The Holy Cross region belongs to the areas that are very intensively studied. It is due to the fact that about three fourth of all the 80 sheets of geological map in a scale of 1:50,000 and covering this region, have been already prepared. In the nearest years the Holy Cross Region is supposed to be entirely covered by a detailed geological mapping.

During the studies of a structural evolution of the Holy Cross Mts a dislocation of the wave of the Late Caledonian deformations from the south northwards since the Ludlovian until the Emsian has been noted among other things. Besides, the influence of the Breton movements on development of sedimentary basins was defined and the Variscite structural plan of the region was reconstructed.

The main although not the only target of regional studies of the Institute in the Upper Silesia comprises a recognition of the Carboniferous sediments and of a geological structure of coal beds in that area. Geologists from the State Geological Institute are the authors of the numerical nomenclature of the coal beds. This system was accepted in mining practice and forms a reference pattern for structural maps of conventional correlation horizons of the coal-bearing Carboniferous sediments. Recently the State Geological Institute started to prepare a new atlas of the Upper Silesian Coal Basin in a scale of 1: 100,000. Already the maps that present typical thermic conditions of the basin and maps of coal quality have been published. Works over geological-structural maps are continued. Principal geological studies carried by the Institute were collected in a special monograph, sacrificed to sediments of the Upper Silesia Coal Basin.

Due to investigations with deep boreholes and geophysical methods, the substrate of the Upper Silesian Coal Basin is composed of massif of Precambrian consolidation. A substrate of the Mesozoic sediments in the northeastern margin of the Upper Silesian Coal Basin comprises the Cracow branch of the Variscides. According to other opinions this area has the Caledonian consolidation.

The Sudetes are the only (up to the present) region of Poland covered by geological mapping in a scale of 1:25,000. This mapping, supervised by the State Geological Institute, is almost finished at present.

At the turn of sixties and seventies the Institute published a geological atlas of the Lower Silesian Coal Basin in a scale of 1: 100,000. Cartographic works and deep regional studies of the Lower Silesia have been accompanied by a progress in recognition of lithology, stratigraphy and tectonics of the area. The central Sudetes were found among others to indicate a sedimentary continuity of sediments of the Upper Visean and Lower Namurian and so, the absence of symptoms of the Sudeten phase of the Variscite orogeny. Lately the geologists of the State Geological Institute suggested a participation of fragments of the ocean crust in structure of the Lower Silesia. The opinion on probable occurrence of terranes in the Variscite substrate of southwestern Poland is also presented.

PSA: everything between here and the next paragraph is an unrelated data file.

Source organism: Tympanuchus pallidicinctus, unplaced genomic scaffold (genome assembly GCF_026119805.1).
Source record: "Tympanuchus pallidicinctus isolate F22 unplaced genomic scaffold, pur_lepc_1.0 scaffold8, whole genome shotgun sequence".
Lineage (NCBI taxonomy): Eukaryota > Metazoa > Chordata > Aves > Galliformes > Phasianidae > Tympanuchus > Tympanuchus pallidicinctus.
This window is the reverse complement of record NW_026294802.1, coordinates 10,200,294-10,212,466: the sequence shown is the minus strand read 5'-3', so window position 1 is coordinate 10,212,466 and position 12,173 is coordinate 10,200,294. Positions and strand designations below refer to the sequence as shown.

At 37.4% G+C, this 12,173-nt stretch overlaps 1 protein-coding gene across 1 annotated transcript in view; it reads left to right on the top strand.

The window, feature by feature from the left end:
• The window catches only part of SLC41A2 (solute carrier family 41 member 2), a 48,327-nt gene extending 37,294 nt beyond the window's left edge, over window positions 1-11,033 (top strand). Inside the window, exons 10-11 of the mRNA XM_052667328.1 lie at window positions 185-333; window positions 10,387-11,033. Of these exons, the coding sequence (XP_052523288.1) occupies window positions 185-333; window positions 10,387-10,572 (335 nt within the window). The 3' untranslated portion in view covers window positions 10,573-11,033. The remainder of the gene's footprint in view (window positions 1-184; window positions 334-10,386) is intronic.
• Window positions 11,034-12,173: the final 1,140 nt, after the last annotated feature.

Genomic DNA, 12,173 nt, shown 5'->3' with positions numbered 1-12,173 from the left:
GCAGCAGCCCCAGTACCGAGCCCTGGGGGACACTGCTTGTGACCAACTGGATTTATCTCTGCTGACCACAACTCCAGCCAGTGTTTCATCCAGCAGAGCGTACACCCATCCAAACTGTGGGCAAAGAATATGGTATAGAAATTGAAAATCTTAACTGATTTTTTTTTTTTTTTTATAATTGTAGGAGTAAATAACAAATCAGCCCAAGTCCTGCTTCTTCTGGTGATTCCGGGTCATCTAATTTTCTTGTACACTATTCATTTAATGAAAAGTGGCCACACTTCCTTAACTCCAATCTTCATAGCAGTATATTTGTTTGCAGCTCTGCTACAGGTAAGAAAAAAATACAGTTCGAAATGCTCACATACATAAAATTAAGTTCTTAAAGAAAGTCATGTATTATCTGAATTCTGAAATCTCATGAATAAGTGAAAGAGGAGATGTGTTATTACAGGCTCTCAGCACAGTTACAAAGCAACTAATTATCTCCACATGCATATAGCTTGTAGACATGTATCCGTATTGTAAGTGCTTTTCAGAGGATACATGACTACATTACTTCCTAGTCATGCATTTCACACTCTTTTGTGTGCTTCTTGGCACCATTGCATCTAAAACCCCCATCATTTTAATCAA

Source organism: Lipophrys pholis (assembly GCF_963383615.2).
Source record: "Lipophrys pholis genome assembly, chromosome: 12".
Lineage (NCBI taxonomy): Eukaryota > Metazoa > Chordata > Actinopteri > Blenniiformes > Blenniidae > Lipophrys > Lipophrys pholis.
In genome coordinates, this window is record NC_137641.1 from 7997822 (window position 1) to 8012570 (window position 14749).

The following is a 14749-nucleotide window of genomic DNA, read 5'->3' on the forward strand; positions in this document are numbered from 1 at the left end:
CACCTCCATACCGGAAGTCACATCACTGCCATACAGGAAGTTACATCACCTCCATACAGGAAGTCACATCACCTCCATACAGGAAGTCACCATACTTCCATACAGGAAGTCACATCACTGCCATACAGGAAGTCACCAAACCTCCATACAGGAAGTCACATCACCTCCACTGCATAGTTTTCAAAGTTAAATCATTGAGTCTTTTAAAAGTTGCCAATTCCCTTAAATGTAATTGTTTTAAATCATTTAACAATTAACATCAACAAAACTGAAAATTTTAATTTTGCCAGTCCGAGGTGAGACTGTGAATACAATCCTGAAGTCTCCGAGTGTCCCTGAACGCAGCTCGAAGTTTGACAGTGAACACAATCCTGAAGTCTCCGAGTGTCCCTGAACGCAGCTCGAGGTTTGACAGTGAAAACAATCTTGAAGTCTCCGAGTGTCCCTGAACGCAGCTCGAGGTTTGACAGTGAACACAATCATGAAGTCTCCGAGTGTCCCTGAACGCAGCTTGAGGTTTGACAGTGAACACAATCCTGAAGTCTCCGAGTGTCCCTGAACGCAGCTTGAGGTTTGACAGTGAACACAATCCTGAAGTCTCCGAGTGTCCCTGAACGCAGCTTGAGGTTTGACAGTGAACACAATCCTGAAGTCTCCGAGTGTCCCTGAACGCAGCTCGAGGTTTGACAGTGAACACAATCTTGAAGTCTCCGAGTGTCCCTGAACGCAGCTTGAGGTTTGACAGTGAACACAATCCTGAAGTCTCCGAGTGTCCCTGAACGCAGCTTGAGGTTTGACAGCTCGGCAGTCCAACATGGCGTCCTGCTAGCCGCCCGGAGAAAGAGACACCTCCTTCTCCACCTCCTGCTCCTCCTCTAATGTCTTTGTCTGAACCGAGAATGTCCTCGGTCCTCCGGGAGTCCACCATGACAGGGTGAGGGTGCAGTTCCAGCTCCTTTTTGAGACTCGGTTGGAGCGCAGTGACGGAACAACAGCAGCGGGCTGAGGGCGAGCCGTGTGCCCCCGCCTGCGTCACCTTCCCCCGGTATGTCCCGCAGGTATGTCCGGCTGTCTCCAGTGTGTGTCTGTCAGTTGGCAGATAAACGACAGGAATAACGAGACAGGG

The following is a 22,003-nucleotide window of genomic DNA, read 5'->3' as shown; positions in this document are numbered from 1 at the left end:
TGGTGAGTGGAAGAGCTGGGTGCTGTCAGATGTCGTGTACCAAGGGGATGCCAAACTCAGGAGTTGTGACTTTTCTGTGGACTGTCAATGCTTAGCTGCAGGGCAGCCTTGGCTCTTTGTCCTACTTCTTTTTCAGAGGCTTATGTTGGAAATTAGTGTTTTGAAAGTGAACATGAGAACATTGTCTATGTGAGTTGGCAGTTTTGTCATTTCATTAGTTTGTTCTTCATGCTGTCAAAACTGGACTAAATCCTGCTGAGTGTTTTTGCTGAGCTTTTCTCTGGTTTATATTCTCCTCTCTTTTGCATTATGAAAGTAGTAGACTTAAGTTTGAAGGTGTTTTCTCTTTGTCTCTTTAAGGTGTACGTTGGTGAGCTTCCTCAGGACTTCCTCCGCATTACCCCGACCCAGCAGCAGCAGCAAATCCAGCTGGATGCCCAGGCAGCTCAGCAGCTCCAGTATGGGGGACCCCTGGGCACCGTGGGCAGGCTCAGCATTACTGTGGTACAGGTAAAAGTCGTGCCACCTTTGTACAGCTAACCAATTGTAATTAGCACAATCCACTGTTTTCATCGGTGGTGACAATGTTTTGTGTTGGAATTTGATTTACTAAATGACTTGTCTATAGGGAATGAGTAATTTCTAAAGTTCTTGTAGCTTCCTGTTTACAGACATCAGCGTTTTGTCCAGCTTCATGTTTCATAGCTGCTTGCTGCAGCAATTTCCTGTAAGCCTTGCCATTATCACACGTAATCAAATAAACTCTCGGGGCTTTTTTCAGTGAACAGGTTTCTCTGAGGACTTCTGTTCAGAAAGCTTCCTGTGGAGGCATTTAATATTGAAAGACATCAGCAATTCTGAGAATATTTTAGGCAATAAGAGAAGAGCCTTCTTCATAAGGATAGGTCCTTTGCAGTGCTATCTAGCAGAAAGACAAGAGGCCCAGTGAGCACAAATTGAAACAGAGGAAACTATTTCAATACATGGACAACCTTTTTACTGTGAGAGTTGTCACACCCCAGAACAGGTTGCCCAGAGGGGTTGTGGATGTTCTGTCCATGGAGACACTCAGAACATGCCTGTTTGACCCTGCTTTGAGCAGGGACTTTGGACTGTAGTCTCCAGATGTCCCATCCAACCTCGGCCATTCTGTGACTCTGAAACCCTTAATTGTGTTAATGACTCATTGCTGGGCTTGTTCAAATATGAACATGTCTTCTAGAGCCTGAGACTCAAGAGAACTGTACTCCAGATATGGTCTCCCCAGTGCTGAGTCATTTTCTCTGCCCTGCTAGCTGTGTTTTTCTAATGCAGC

Due to deep boreholes and geophysical investigations a dislocation zone of the Middle Odra was examined. Deep regional studies were also carried through in the Bardo Mts., Mid-Sudetic Synclinorium and in the Fore-Sudetic area.

In the end of the sixties, the State Geological Institute started studies of a new region i.e. the Polish part of the Baltic Sea. Works over a geological map of the bottom of the Baltic Sea in a scale of 1 :200,000 are ahead. Mapping and accompanied studies of a geological structure are carried through on the basis of collected surface samples and cores of bottom sediments. Both are subjected to detailed laboratory analyses. They are supplemented by seismoacoustic works. Significant achievements of the Institute in geological investigations of the bottom of the southern part of the Baltic Sea comprise: separation of main lithostratigraphic units of the Pleistocene and Holocene sediments and studies of present conditions of deposition of bottom sediments.

Deep geological structure of the bottom of the southern Baltic Sea was recognized by geologists from the State Geological Institute on the basis of geophysical investigations (marine seismics included) and deep boreholes located in northernmost Poland. A synthesis of these works was enclosed in a geological atlas of the southern Baltic Sea in a scale of 1:75.000. A total length of boreholes done in 1950-1988 within the deep regional investigations of the Institute considerably exceeds I min meters. Geophysical works done in connection with regional investigations of the Institute in 1945-1988 reach about 55,000 km of seismic soundings. The whole territory of Poland has been covered by gravimetric and magnetic measurements.